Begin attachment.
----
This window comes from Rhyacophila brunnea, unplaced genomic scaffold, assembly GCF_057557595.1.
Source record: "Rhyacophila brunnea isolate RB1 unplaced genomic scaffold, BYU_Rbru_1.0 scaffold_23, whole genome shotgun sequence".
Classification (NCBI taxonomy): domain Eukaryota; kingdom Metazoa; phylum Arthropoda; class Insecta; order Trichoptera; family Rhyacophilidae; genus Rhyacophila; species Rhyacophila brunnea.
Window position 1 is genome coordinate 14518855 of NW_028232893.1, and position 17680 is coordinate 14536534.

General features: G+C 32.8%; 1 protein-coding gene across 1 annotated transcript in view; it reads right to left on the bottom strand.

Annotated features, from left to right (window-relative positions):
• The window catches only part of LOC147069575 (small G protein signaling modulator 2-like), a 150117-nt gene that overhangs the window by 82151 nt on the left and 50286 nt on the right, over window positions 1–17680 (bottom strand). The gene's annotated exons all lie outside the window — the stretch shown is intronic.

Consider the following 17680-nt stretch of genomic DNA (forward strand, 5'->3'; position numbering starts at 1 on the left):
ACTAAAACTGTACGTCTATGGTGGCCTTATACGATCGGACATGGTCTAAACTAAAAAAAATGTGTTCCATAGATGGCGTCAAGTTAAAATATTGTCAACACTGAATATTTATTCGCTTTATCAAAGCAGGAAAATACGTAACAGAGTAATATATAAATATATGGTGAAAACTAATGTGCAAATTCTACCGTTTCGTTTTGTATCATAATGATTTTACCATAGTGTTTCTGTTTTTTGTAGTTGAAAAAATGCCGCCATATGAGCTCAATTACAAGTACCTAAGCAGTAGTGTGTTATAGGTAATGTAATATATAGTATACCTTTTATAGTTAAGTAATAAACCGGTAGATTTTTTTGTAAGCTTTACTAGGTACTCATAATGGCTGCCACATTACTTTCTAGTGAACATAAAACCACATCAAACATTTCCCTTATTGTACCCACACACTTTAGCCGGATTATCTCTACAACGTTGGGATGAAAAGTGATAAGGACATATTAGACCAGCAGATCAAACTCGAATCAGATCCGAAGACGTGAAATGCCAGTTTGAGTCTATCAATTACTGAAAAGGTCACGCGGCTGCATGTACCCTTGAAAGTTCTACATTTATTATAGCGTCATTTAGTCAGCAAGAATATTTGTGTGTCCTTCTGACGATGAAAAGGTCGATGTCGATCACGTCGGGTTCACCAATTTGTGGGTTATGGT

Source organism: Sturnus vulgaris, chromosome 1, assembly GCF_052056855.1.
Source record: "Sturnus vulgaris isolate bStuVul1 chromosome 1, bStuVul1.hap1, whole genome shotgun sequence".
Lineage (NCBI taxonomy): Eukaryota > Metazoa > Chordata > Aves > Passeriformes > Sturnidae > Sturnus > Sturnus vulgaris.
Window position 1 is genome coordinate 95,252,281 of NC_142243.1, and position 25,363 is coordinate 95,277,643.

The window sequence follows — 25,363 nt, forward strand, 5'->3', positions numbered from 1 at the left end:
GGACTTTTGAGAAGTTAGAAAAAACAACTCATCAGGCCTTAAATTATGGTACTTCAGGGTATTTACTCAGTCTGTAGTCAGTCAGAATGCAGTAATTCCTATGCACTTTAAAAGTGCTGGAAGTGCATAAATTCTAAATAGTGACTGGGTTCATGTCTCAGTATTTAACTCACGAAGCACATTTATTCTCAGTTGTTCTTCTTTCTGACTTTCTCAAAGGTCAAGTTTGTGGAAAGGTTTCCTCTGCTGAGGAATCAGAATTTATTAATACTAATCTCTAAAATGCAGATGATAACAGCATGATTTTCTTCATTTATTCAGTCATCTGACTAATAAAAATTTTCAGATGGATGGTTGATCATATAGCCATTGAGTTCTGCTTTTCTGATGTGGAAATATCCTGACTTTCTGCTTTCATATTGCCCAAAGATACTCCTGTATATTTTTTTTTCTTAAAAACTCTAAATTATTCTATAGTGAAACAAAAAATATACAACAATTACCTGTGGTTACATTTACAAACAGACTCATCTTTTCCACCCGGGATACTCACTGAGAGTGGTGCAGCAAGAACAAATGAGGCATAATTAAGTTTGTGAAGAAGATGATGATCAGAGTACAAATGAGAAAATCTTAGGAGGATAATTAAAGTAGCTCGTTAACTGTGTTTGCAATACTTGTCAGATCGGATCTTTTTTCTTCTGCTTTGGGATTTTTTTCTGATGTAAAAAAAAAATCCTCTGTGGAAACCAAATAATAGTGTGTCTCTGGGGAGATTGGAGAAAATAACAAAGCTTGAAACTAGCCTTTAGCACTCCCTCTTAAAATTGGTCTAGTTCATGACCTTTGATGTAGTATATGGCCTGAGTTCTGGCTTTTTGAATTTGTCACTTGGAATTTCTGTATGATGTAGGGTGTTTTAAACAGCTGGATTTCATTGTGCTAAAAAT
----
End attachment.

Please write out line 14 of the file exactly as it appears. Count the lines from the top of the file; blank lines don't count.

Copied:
The window sequence follows — 25,363 nt, forward strand, 5'->3', positions numbered from 1 at the left end: